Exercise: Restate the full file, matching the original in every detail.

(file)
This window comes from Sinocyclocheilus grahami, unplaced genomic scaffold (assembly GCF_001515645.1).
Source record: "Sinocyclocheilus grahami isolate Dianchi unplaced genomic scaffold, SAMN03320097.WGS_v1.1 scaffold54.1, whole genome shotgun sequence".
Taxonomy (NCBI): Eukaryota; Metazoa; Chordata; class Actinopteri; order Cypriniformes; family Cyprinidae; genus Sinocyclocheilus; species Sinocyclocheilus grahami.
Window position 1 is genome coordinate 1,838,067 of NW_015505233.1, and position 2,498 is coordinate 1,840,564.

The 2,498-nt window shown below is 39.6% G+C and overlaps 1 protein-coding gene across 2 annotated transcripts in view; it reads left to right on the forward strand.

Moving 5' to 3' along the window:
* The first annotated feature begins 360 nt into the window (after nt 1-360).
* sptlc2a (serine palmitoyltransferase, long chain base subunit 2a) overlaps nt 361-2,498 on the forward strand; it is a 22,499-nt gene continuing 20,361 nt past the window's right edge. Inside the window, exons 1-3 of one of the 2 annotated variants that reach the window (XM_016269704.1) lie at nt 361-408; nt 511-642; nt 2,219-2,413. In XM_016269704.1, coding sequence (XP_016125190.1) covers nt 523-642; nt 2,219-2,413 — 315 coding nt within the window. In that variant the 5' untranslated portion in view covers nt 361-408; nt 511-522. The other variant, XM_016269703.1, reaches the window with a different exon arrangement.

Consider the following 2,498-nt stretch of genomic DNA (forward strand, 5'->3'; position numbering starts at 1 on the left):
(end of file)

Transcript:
This window comes from Sinocyclocheilus grahami, unplaced genomic scaffold (assembly GCF_001515645.1).
Source record: "Sinocyclocheilus grahami isolate Dianchi unplaced genomic scaffold, SAMN03320097.WGS_v1.1 scaffold54.1, whole genome shotgun sequence".
Taxonomy (NCBI): Eukaryota; Metazoa; Chordata; class Actinopteri; order Cypriniformes; family Cyprinidae; genus Sinocyclocheilus; species Sinocyclocheilus grahami.
Window position 1 is genome coordinate 1,838,067 of NW_015505233.1, and position 2,498 is coordinate 1,840,564.

The 2,498-nt window shown below is 39.6% G+C and overlaps 1 protein-coding gene across 2 annotated transcripts in view; it reads left to right on the forward strand.

Moving 5' to 3' along the window:
* The first annotated feature begins 360 nt into the window (after nt 1-360).
* sptlc2a (serine palmitoyltransferase, long chain base subunit 2a) overlaps nt 361-2,498 on the forward strand; it is a 22,499-nt gene continuing 20,361 nt past the window's right edge. Inside the window, exons 1-3 of one of the 2 annotated variants that reach the window (XM_016269704.1) lie at nt 361-408; nt 511-642; nt 2,219-2,413. In XM_016269704.1, coding sequence (XP_016125190.1) covers nt 523-642; nt 2,219-2,413 — 315 coding nt within the window. In that variant the 5' untranslated portion in view covers nt 361-408; nt 511-522. The other variant, XM_016269703.1, reaches the window with a different exon arrangement.

Consider the following 2,498-nt stretch of genomic DNA (forward strand, 5'->3'; position numbering starts at 1 on the left):